Yoga Studies Goes Beyond L.A. with Low-Residency M.A.

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Professor Chris Chapple teaching yoga studies
Christopher Key Chapple, Doshi Professor of Indic and Comparative Theology and founding director of Yoga Studies at LMU

In 2013, the Yoga Studies program at Loyola Marymount University offered the first master’s degree of its kind in the United States. The innovative program’s offerings continue to expand and in 2019 it will launch a low-residency option, allowing students to earn a M.A. in Yoga Studies from anywhere in three years.

Students in the low-residency cohort will spend 10 days at LMU during the first summer of their program meeting faculty and their peers, participating in research and writing workshops, familiarizing themselves with various learning platforms, and visiting historic and modern Yoga sites in Los Angeles. During the second residency, they will join the residential cohort for a three-week immersive experience in India studying Jain Yoga. Students return to LMU for their final residency in the third summer to complete a comprehensive exam and prepare for their final research project.

With the low-residency M.A. option, 85 percent of the coursework can be completed remotely. Students will utilize instructional technology to stream into the LMU classroom, where they can engage with on-campus faculty and peers. All lectures will be archived and accessible online throughout the duration of the semester. In addition to benefiting from the social and shared learning aspect of attending live lectures, the low-residency cohort will also have access to discussion groups, voice threads, student generated videos, library facilities, and scheduled chat time with faculty and teaching assistants.

“Students will be an active part of the cohort community with peers near and far, and will have strong faculty advisement,” says Sarah Herrington, program administrator for Yoga Studies at LMU.

The program is intended for anyone interested in the practice and scholarship of Yoga who cannot make the commitment to move to Los Angeles, or drastically change their lifestyle.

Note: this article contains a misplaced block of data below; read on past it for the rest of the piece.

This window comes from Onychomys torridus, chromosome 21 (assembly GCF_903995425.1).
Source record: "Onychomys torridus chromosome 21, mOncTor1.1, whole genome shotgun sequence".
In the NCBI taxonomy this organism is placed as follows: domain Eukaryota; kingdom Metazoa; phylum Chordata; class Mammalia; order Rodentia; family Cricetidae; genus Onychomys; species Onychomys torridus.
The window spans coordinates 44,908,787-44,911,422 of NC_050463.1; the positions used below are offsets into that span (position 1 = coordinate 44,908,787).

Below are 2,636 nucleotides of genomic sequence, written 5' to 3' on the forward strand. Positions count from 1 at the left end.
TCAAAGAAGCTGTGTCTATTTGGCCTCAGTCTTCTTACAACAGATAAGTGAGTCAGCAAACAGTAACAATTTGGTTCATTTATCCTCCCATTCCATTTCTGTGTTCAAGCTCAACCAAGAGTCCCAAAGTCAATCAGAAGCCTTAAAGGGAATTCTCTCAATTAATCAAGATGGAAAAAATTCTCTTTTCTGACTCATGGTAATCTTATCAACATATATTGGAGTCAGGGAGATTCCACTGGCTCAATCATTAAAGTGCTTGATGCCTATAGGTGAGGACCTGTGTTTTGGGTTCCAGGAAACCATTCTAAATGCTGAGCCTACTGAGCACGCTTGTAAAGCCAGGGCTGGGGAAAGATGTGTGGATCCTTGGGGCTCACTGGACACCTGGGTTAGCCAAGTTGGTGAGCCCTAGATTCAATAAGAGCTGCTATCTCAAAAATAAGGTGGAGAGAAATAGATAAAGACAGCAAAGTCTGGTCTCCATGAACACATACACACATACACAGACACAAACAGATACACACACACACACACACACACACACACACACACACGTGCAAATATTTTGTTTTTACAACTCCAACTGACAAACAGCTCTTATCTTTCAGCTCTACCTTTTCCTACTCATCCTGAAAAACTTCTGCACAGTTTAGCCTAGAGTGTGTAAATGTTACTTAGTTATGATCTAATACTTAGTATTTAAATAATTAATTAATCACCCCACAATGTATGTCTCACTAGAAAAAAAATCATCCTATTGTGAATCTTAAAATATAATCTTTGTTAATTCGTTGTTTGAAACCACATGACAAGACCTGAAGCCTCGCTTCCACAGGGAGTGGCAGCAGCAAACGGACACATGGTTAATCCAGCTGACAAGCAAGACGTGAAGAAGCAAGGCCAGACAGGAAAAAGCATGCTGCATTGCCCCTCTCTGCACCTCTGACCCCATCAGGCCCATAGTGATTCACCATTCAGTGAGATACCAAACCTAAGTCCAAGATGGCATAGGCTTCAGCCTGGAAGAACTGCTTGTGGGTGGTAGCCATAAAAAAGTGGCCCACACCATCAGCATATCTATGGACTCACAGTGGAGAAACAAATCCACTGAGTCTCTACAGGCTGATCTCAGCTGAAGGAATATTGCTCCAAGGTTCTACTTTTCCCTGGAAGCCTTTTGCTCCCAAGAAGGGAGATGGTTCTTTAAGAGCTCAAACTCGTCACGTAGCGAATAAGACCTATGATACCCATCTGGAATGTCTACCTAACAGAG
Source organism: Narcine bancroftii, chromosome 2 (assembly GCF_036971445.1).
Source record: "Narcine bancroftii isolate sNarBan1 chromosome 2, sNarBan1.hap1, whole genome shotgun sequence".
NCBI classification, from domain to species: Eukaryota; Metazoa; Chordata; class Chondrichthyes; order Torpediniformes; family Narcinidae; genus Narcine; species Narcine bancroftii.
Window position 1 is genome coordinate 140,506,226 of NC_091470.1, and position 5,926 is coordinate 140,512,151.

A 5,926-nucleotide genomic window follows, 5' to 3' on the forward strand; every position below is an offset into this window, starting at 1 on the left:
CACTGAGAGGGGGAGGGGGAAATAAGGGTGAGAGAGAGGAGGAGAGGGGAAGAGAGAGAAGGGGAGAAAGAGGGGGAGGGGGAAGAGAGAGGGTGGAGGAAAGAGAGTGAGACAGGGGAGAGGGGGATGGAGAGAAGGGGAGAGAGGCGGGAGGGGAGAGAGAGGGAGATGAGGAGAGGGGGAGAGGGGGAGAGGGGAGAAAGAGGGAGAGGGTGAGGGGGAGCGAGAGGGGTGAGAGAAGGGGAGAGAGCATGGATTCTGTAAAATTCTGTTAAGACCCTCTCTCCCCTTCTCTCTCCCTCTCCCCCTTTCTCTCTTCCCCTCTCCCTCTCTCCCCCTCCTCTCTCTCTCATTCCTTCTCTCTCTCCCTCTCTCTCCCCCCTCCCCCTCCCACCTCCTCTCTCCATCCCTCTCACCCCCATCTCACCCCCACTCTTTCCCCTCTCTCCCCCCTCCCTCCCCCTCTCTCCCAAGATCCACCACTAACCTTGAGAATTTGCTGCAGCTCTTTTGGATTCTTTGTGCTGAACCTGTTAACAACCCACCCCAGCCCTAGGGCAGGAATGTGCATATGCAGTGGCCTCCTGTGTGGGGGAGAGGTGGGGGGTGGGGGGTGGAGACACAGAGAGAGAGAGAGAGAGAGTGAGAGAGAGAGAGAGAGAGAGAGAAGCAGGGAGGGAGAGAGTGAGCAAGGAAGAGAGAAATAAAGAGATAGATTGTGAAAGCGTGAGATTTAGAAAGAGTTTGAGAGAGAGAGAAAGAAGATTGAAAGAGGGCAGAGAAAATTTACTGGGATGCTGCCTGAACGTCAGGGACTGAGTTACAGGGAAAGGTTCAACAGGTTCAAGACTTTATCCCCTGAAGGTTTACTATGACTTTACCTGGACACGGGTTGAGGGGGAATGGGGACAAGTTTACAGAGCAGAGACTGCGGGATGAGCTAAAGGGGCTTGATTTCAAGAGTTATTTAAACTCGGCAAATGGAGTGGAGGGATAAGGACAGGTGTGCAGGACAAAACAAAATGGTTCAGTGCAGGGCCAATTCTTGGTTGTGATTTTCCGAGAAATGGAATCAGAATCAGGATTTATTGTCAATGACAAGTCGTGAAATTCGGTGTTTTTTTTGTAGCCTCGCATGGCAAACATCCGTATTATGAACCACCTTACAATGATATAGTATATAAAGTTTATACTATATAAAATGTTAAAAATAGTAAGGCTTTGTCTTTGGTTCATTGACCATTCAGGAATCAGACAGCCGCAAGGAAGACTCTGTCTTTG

“Some students already have well-established work in the Yoga field in their hometown,” says Christopher Key Chapple, Doshi Professor of Indic and Comparative Theology and founding director of Yoga Studies at LMU. “This new model allows them to continue their studies while maintaining and enriching their teaching and practice of Yoga at home.”

Yoga is now practiced by more than 30 million Americans and there is a growing demand for advanced courses of study, which offer a deeper understanding of the tradition. LMU’s program is evolving to meet the needs of Yogi’s with residential and low-residency M.A. options, health sciences and philosophy/theology tracks, as well as a post-graduate Yoga therapy certificate.

“The academic study of Yoga is important since the practice of Yoga has grown so much. As Yoga expands in the West, it’s important for teachers and others in the field to fully understand the various roots of Yoga and lenses to its understanding. That way, students are sharing with context, integrity, and a full appreciation for the various paths of Yoga,” says Chapple.

LMU’s Yoga Studies curriculum is designed to help students explore Yoga’s rich history, its relationship to religion and spirituality, and Yogic philosophy. Students study primary classical texts, learn the Sanskrit language, explore the health benefits of physical practice, and look at the placement of Yoga in today’s world. Social outreach is another component of the program with students venturing out into the community to share Yoga in prisons, homeless shelters, community centers, recovery centers, and local schools.

Graduates of the program are contributing significantly to the understanding of Yoga through various pathways. Some are pursuing Ph.D.’s in related fields and publishing their research, while others are practicing Yoga therapists, teaching at other colleges and universities, and overseeing curriculum development at online streaming Yoga media companies. Many are operating Yoga studios and collaborating with non-profit programs to bring Yoga into schools and recovery programs. A group of alumni is even involved in the development of programs for veterans and service members through direct work with the U.S. Navy and Veterans Yoga Project.

Yoga is proven to be an effective healing modality, and people experience profound physical and psychological benefits from the integration of theory and practice. Yoga Studies at LMU is committed to enriching the field through holistic programs encompassing physical movement, philosophical speculation, meditation practice, as well as theological and religious perspective.

“I think the evolution of this program highlights something wonderful about the M.A.; we are interested in honoring both the history and roots of Yoga, and its future – where it’s all going,” says Herrington.